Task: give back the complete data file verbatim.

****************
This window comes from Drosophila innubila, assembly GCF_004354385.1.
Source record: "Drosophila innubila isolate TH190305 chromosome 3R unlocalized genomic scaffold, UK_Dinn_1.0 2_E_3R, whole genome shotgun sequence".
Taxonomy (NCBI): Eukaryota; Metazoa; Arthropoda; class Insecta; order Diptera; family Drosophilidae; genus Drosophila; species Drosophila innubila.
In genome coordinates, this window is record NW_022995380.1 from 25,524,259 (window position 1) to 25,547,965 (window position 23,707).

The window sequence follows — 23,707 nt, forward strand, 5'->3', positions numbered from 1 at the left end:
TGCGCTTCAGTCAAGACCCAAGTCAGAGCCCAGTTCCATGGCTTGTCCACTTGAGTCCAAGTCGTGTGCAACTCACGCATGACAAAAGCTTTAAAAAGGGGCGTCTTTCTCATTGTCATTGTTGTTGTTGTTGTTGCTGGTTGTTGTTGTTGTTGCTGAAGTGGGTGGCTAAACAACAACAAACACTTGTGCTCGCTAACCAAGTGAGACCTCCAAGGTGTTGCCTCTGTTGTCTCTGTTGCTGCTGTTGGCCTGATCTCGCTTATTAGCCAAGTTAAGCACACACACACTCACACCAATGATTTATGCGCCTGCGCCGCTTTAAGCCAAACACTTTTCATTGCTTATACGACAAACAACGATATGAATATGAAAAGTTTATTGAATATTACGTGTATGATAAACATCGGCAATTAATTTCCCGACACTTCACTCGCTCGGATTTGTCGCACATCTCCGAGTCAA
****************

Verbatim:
This window comes from Drosophila innubila, assembly GCF_004354385.1.
Source record: "Drosophila innubila isolate TH190305 chromosome 3R unlocalized genomic scaffold, UK_Dinn_1.0 2_E_3R, whole genome shotgun sequence".
Taxonomy (NCBI): Eukaryota; Metazoa; Arthropoda; class Insecta; order Diptera; family Drosophilidae; genus Drosophila; species Drosophila innubila.
In genome coordinates, this window is record NW_022995380.1 from 25,524,259 (window position 1) to 25,547,965 (window position 23,707).

The window sequence follows — 23,707 nt, forward strand, 5'->3', positions numbered from 1 at the left end:
TGCGCTTCAGTCAAGACCCAAGTCAGAGCCCAGTTCCATGGCTTGTCCACTTGAGTCCAAGTCGTGTGCAACTCACGCATGACAAAAGCTTTAAAAAGGGGCGTCTTTCTCATTGTCATTGTTGTTGTTGTTGTTGCTGGTTGTTGTTGTTGTTGCTGAAGTGGGTGGCTAAACAACAACAAACACTTGTGCTCGCTAACCAAGTGAGACCTCCAAGGTGTTGCCTCTGTTGTCTCTGTTGCTGCTGTTGGCCTGATCTCGCTTATTAGCCAAGTTAAGCACACACACACTCACACCAATGATTTATGCGCCTGCGCCGCTTTAAGCCAAACACTTTTCATTGCTTATACGACAAACAACGATATGAATATGAAAAGTTTATTGAATATTACGTGTATGATAAACATCGGCAATTAATTTCCCGACACTTCACTCGCTCGGATTTGTCGCACATCTCCGAGTCAA